Godzilla: Kaiju Dai Kessen

Super NES

Review by Matt Paprocki



Graphics: 9

Sound: 9

Gameplay: 7

Overall: 8

With the newly revived franchise in full swing, Godzilla hit a great stride in the 90's. Though his first SNES appearance was lackluster (to be kind), his second, Japanese only sequel picks things up in grand Toho style. Somewhat of an update to the Turbo Duo game "Godzilla," this is one for the fans, though die-hard fighting fans should stay as far away as possible.

Eight monsters from the Toho universe are immediately selectable. Two variations on the Heisei series Mechagodzilla are available via codes. Two attack buttons will get the most work, a grab button is really tough to get the hang of, and a dash can get you out of trickier spots. Special attacks are done via the usual fighting games means.

Almost all of the monsters have projectile attacks (Angilas does not which stays true to source material) so expect plenty of firepower to fly across the screen in each brawl. A meter underneath the standard life bar lets players know how close they are to being knocked down. This is crucial since you can be pounded when on the ground. Staying on your feet is a necessity.

There's a key flaw that can kill just about any fighting games and that's balance. This game has very little. In addition to the standard array of weapons, a small icon in the lower screen can fill up allowing for a devastating all-out blast. These moves can remove over half a life bar. Some are even unavoidable (Mechagodzilla and Ghidrah are the main culprits). It's not particularly fair and it can end a great fight in seconds.

Though main attacks are limited, it's far more than offered by the Duo version referenced above. Removing the jump button (thankfully) adds in extra attacks. Grappling is used infrequently and can be difficult to pull off. If these attacks are launched, be prepared for another beating. They are extremely difficult to get out of. This adds some tension to the melees as both kaiju take every step to avoid getting too close.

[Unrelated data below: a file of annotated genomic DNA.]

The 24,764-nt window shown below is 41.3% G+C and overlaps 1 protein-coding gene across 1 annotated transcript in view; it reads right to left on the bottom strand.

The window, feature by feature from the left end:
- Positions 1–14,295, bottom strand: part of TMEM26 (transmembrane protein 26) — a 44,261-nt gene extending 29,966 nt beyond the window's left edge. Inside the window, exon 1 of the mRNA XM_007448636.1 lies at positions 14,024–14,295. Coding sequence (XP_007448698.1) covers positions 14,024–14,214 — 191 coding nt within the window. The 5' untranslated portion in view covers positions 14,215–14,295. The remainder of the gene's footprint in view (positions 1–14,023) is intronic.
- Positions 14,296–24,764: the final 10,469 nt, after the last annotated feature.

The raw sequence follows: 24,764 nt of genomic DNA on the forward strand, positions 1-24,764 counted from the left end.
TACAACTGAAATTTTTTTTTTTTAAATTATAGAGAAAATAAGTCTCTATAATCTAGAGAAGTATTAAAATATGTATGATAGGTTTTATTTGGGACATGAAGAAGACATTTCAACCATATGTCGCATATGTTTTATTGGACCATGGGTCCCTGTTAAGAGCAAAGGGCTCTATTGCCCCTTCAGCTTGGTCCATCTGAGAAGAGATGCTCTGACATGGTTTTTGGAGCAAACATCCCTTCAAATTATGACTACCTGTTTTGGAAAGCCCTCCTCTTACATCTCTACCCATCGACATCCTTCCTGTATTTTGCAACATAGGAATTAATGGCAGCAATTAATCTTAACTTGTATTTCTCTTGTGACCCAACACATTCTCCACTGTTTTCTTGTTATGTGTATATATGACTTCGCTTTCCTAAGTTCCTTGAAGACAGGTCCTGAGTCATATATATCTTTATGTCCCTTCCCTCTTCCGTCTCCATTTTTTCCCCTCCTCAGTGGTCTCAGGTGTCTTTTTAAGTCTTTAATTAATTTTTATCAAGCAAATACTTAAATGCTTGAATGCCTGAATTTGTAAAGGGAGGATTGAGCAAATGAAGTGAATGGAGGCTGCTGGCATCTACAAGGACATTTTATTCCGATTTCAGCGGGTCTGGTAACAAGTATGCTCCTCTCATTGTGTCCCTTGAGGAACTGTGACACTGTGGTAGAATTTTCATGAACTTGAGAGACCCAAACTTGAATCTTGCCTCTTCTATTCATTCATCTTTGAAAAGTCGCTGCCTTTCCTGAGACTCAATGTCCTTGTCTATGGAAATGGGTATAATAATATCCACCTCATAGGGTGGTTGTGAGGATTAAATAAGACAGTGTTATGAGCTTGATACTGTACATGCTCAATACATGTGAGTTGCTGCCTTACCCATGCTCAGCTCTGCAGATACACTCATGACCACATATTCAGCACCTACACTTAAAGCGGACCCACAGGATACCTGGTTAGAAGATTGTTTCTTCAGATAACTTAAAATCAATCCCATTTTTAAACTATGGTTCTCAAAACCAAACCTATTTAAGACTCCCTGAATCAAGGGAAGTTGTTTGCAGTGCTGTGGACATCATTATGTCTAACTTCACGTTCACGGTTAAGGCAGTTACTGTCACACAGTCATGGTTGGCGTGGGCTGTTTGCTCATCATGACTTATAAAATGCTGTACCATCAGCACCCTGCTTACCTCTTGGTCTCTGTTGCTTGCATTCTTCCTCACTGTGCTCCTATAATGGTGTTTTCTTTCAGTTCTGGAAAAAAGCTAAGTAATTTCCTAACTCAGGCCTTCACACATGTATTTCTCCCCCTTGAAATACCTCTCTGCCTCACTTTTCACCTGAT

Combos are basically non-existent, save for a few juggles during corner traps. It's a very basic engine, but it really has to be. Giant monsters are not exactly the most athletic bunch so massive combo attacks and flying hurricane kicks really don't fit in. Toho fans will understand; fighting game fans will not. Fans likely won't appreciate the rather awkward difficulty, which makes it all but impossible on anything over the easiest setting.

Details has been added and removed from this graphics engine taken from the less capable Duo. Godzilla no longer changes form to match the film the battles took place in. The backgrounds are a little bit weaker, though some damage can now be done to surrounding buildings. Fans will easily recognize a few of the locales. The kaiju themselves look spectacular, especially Biollante who's sprite is absolutely intimidating.

Missing from the Duo was actual Akira Ifukube music, something so important to this long running series. It's here, though used infrequently. The title screen sets the mood and when battling Mothra, be prepared to hear a fantastic remix of the Mothra theme. The rest of tracks are a mix of new and old. The best original piece is during the final Mechagodzilla challenge, a really fast paced theme that gets players ready and keeps them going for the entire match. Finally, you can check off each monsters roar. They sound great on the hardware.

This really is just the same game remixed for a new console. The added monsters are great, the fighting engine is serviceable if not unique in any way, and the graphics along with audio make it a complete Godzilla experience. There's not much more you could possibly ask for unless you're not a G-Fan.


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Last updated: Friday, February 25, 2005 06:47 AM